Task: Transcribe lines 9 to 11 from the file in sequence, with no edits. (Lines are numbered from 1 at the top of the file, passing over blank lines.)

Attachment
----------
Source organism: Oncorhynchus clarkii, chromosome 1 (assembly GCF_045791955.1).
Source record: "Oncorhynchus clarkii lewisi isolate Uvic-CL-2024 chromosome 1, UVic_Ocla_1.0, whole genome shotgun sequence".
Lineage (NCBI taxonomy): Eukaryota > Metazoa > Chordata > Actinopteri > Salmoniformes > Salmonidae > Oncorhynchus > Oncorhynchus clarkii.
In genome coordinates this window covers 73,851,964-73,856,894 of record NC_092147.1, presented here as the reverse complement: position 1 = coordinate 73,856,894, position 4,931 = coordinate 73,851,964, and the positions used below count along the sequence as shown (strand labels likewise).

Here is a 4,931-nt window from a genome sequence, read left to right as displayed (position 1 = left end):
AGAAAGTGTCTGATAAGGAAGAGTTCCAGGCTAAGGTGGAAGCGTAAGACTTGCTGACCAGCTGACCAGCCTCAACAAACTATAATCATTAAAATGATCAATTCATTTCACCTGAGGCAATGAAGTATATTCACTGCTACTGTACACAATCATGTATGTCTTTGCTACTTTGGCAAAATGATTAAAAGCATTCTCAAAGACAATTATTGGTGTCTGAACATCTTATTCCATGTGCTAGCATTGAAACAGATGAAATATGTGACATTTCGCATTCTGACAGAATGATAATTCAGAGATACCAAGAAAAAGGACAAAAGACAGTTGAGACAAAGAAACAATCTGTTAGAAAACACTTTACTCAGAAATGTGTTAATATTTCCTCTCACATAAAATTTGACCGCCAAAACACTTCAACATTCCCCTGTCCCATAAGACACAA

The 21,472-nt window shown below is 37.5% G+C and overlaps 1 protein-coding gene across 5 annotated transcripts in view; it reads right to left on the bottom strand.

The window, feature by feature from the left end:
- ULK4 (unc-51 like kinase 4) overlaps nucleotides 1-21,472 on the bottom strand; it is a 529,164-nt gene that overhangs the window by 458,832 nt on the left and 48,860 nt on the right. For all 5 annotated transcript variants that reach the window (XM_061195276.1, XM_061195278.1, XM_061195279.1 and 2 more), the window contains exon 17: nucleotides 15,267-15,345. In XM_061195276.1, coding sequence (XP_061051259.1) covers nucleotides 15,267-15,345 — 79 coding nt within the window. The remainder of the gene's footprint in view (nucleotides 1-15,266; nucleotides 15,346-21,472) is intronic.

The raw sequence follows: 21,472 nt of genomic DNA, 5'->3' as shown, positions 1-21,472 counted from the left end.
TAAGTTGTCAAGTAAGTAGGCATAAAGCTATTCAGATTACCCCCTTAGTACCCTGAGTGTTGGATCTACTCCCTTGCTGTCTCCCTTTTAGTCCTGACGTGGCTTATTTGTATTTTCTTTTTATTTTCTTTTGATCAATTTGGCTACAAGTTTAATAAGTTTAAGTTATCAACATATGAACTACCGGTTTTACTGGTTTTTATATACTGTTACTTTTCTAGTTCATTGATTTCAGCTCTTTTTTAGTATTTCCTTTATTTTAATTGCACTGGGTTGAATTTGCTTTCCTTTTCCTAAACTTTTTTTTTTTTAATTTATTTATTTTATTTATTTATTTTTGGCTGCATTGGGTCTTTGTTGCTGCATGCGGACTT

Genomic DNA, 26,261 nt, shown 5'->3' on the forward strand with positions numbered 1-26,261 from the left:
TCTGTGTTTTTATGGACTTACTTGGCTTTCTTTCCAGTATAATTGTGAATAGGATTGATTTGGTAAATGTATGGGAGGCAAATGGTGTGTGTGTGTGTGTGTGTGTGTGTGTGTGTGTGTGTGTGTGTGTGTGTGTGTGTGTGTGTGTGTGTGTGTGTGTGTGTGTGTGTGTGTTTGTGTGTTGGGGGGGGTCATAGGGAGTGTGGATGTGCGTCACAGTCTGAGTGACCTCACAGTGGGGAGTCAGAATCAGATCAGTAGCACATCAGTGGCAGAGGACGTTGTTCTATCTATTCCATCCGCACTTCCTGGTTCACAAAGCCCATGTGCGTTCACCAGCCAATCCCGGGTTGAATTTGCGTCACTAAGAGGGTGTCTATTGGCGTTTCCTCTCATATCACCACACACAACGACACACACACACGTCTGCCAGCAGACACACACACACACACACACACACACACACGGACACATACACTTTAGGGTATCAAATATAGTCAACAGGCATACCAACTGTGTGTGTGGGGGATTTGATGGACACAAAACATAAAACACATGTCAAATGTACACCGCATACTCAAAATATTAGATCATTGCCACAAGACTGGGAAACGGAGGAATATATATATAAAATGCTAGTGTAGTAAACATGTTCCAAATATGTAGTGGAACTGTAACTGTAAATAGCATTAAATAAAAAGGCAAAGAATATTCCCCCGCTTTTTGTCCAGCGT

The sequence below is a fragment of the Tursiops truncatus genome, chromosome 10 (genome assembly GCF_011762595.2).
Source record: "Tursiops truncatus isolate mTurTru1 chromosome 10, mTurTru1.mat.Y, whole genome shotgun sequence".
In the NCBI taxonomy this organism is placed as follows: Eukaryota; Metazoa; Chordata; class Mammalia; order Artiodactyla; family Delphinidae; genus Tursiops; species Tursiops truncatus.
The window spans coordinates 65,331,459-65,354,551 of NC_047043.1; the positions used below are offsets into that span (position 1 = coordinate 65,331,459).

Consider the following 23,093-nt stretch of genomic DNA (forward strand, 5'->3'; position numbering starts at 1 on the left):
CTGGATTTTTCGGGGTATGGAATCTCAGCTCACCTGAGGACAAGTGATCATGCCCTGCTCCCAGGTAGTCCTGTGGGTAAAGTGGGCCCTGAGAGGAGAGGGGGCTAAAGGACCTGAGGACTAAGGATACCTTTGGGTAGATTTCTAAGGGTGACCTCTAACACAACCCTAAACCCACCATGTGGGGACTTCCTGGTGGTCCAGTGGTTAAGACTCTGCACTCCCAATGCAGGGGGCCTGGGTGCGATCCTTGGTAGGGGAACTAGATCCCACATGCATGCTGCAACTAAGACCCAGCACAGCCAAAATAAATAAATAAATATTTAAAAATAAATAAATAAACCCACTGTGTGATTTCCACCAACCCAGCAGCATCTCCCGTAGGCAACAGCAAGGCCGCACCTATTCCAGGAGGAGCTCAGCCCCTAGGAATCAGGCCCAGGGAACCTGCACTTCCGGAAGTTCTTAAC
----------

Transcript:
- ULK4 (unc-51 like kinase 4) overlaps nucleotides 1-21,472 on the bottom strand; it is a 529,164-nt gene that overhangs the window by 458,832 nt on the left and 48,860 nt on the right. For all 5 annotated transcript variants that reach the window (XM_061195276.1, XM_061195278.1, XM_061195279.1 and 2 more), the window contains exon 17: nucleotides 15,267-15,345. In XM_061195276.1, coding sequence (XP_061051259.1) covers nucleotides 15,267-15,345 — 79 coding nt within the window. The remainder of the gene's footprint in view (nucleotides 1-15,266; nucleotides 15,346-21,472) is intronic.

The raw sequence follows: 21,472 nt of genomic DNA, 5'->3' as shown, positions 1-21,472 counted from the left end.
TAAGTTGTCAAGTAAGTAGGCATAAAGCTATTCAGATTACCCCCTTAGTACCCTGAGTGTTGGATCTACTCCCTTGCTGTCTCCCTTTTAGTCCTGACGTGGCTTATTTGTATTTTCTTTTTATTTTCTTTTGATCAATTTGGCTACAAGTTTAATAAGTTTAAGTTATCAACATATGAACTACCGGTTTTACTGGTTTTTATATACTGTTACTTTTCTAGTTCATTGATTTCAGCTCTTTTTTAGTATTTCCTTTATTTTAATTGCACTGGGTTGAATTTGCTTTCCTTTTCCTAAACTTTTTTTTTTTTAATTTATTTATTTTATTTATTTATTTTTGGCTGCATTGGGTCTTTGTTGCTGCATGCGGACTT